Can Digital Products Be “Timeless?”
Do websites and apps belong in the MoMA? (They do)
Working at HODINKEE, I’m exposed to iconic, timeless designs nearly every day. From vintage watches and design objects that come by my desk, to the classic cars I get to drive on the weekends, I’m fortunate to be surrounded with timeless design.
However, before working here, “iconic” and “timeless” were never words I would use to describe digital products during my years working with startups. “Does it solve the problem?”, “Is it useful?”, “Is this design easy to understand?” certainly come to mind, but never in my career had I wondered, “Is this design timeless?”
What is timeless design?
For a product to become timeless, it must first have fundamentally good design.
Second, it must be iconic, in that it sets a new benchmark in the field and is instantly culturally recognizable.
Then, (this is crucial part) it needs enough time to prove it’s as good, or even better, today as it was 10, 20, 50+ years ago. No easy task!
So, I wonder, as the consumer internet approaches nearly 30 years old at the time of writing this, why don’t we ever think of digital designs as “timeless?”
Digital design’s handicap
Well, most digital designs are never intended to be timeless in the first place. The web is living medium and probably the fastest changing one designers have ever had to work with. Entire paradigm shifts can happen over night, platforms come and go, and designs can get flipped on their heads in order for a business to survive.
However, that’s not always the case. Sometimes digital designs endure against all odds. And I would argue, may one day be considered timeless.
Porsche 911 vs Google Homepage
Let’s look at two products: the Porsche 911 and the Google Homepage. In the late 90’s, when Google’s competitors (MSN, Yahoo!) tried to become destination sites for everyone, Google remained ruthlessly focused on one thing — creating the best possible search experience.
Comparatively, the Porsche 911 was born with the driver in mind — no frivolous luxury interior or passenger niceties, just a reliable, pure driving experience.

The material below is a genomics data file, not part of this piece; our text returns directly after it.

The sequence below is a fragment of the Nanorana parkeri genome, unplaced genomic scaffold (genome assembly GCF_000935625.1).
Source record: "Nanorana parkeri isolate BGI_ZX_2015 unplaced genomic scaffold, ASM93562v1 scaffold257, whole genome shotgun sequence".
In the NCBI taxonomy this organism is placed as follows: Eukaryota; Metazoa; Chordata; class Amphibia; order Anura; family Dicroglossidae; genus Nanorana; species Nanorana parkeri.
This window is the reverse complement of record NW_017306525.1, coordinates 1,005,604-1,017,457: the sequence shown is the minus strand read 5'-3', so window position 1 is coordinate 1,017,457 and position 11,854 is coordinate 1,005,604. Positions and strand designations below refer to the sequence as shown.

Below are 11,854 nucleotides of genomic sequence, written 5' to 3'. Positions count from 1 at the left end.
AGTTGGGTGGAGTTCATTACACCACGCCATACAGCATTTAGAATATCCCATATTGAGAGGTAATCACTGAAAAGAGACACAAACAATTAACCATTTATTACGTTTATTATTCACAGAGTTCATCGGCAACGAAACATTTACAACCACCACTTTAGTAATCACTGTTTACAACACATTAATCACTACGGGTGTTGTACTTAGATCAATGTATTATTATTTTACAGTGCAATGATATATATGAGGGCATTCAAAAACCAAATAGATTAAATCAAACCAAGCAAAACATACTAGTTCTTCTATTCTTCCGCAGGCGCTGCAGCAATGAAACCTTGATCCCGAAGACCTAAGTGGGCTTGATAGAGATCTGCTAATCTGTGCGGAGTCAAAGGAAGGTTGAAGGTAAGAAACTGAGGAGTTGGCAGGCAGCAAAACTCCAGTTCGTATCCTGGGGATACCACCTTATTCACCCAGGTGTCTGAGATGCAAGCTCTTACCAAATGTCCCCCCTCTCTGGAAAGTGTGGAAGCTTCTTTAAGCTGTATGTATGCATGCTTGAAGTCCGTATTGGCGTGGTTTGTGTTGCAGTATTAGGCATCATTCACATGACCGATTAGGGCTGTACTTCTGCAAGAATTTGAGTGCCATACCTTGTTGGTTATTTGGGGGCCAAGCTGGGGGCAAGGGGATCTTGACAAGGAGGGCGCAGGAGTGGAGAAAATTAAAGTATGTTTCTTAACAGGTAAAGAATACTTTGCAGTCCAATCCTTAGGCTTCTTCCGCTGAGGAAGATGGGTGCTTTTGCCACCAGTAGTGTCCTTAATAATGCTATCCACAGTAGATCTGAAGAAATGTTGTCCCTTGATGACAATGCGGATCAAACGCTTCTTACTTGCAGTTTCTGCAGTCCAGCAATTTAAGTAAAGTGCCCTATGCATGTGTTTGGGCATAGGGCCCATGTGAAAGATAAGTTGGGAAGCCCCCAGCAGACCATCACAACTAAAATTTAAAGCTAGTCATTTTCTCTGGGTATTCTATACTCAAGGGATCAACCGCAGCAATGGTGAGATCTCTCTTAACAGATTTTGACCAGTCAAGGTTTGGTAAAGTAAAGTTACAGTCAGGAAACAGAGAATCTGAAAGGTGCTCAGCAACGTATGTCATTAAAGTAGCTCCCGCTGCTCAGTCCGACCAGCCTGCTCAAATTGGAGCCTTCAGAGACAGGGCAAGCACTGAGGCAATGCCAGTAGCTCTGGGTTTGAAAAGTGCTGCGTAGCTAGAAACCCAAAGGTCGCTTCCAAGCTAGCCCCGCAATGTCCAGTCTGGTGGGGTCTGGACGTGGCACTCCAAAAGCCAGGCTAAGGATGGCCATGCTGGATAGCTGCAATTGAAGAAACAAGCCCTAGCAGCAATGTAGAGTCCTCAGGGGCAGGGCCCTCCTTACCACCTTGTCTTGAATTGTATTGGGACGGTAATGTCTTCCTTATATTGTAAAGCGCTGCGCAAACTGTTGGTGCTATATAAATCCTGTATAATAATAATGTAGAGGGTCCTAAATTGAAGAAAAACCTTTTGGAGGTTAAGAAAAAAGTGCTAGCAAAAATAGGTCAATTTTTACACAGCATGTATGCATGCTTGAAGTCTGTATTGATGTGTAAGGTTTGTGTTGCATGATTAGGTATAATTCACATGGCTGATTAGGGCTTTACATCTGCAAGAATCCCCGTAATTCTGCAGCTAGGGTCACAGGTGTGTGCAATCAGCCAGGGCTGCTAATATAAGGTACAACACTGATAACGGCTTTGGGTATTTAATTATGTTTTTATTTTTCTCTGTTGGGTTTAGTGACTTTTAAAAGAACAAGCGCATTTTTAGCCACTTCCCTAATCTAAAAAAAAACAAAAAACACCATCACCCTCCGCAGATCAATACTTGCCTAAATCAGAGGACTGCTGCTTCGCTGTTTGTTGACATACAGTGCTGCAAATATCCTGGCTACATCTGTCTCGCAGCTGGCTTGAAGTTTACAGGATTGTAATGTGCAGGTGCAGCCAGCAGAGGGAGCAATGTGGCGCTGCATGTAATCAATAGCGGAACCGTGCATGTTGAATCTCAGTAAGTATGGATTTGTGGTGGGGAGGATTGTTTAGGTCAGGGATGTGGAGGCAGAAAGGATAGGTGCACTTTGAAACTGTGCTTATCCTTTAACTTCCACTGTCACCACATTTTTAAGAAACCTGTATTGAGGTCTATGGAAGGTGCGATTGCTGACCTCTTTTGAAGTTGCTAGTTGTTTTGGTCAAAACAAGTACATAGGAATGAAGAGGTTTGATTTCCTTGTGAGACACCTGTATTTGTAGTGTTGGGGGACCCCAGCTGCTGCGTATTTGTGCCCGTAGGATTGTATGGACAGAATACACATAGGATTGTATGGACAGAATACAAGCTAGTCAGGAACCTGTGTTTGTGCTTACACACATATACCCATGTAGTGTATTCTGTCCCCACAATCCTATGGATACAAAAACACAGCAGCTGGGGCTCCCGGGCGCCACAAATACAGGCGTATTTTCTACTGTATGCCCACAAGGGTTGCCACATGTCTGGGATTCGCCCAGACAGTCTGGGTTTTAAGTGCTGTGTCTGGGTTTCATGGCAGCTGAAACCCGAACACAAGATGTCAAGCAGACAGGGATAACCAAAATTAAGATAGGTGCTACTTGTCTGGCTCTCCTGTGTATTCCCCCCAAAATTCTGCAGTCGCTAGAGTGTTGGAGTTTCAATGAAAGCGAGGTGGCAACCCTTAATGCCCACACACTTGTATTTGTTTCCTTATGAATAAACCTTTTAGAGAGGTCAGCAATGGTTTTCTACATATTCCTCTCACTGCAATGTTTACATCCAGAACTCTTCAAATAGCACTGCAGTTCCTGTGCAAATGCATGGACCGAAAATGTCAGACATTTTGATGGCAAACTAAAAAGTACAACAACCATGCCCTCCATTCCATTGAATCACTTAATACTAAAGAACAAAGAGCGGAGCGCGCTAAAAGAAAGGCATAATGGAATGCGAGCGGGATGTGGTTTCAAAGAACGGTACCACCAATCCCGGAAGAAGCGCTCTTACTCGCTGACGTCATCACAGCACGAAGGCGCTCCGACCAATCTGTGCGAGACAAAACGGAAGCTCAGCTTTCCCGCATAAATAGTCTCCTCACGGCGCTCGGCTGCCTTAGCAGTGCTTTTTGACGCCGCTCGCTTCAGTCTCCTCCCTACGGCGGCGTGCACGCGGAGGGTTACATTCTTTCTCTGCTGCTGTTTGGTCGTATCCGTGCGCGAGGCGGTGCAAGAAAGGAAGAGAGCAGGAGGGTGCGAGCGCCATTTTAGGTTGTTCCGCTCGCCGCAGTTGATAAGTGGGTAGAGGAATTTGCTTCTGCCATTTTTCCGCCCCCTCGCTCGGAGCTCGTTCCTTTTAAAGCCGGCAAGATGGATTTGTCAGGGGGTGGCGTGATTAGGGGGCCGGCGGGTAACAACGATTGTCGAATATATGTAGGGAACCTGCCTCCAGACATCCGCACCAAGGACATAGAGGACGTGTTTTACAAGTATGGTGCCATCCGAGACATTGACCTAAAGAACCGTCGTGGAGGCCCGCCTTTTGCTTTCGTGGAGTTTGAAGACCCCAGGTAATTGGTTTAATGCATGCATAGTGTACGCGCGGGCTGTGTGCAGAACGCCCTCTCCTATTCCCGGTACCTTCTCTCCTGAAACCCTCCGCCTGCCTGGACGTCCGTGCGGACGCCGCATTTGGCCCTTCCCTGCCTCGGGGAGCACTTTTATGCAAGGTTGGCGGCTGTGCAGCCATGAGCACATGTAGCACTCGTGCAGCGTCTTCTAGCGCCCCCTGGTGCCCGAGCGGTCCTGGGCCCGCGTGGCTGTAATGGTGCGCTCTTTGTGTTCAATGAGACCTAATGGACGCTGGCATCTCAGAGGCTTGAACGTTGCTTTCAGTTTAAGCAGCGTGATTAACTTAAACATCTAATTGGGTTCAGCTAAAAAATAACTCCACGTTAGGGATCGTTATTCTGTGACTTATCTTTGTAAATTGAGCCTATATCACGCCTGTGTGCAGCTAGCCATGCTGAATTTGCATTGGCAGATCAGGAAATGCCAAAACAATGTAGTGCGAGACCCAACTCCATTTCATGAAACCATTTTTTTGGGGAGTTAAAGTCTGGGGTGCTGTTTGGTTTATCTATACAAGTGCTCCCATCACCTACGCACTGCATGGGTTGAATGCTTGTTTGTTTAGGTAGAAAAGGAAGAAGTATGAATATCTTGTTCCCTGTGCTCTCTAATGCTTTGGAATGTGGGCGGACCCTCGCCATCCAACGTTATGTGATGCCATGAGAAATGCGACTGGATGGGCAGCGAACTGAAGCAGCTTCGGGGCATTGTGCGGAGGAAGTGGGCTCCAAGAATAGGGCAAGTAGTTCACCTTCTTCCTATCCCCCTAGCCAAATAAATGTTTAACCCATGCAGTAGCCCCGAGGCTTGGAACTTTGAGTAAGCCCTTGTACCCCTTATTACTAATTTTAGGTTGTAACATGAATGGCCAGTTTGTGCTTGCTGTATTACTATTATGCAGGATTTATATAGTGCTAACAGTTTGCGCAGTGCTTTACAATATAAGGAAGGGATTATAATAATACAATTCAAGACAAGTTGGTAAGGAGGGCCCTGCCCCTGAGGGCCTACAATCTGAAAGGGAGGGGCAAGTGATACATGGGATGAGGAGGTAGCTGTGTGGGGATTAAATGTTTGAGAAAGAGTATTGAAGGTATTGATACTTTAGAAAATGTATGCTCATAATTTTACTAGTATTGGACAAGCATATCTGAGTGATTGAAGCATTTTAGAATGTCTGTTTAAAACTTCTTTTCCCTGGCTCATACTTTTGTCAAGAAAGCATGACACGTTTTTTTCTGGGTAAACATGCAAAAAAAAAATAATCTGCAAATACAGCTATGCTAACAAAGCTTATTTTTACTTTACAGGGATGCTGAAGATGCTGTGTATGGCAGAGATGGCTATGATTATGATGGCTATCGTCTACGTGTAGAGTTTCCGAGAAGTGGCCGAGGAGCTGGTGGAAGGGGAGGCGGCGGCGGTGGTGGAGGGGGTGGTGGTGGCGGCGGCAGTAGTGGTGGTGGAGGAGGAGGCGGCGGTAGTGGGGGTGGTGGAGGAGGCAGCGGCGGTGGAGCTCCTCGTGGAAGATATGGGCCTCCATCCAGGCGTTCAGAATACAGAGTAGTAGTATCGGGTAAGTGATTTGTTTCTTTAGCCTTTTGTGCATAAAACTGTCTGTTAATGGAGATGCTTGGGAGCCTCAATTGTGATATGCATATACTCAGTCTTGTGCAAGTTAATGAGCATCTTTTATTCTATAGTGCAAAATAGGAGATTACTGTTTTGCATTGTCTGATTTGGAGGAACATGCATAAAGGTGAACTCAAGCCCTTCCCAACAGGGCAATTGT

Both products were born with good design — simple, innovative, unobtrusive. Both are brilliantly engineered, iconic, beloved and instantly recognizable. Both have been carefully iterated on over time, getting better and more robust. And perhaps most importantly, both fundamental designs are just as good (if not better) when they launched as they are today.
So why does Porsche stir up feelings of timelessness but Google doesn’t?
Timelessness in the medium?
Is there just more inherent magic in the permanency of physical objects? Maybe something is lost in a two-dimensional space? But what about timeless graphic designs? Or logos? There are certainly timeless two-dimensional examples one could think of.
Maybe the 911 is simply more charming? Or delightful? Well, Google indexes the world’s data and shows them to you in a digestible way at lightspeeds (a pretty delightful thing!).
Not to mention, their doodles can be pretty darn charming. So what gives?
One could argue three-dimensional products have an advantage to become timeless based on their materials. In a literal sense, their designers have chosen materials that have longevity, are tactile, and get better with age: The Leica M body is made of brass that patinas the more you use it. Moleskin leather notebooks become more supple with use. Porsche engines run best when driven. Rolex watches patina and keep best time when worn.
Why don’t digital products have the same admiration? Facebook and Twitter show you better stuff the more you use it. Reddit’s Front Page and Instagram’s Discover show you tailored content the more you browse. Amazon’s recommendation engine gets more accurate every time you shop. Your Camera app gets filled with your favorite memories. Pinterest becomes your main source of inspiration.
While industrial designers prioritize longevity, digital designers prioritize elasticity in order to keep up with the internet’s blindingly-fast pace. This constantly evolving pace is the reason timelessness in digital design is so few and far between. But that doesn’t mean it’s not possible.
While I believe digital designers must continue to thrive for malleability; as the internet matures and companies like Facebook and Google have ample time to prove themselves just as Porsche and Leica have, I think we, as designers and consumers, will enjoy the hindsight to view digital designs as serendipitously timeless.
And one day, these designs may find their place in our hearts and museums, alongside their three-dimensional brethren.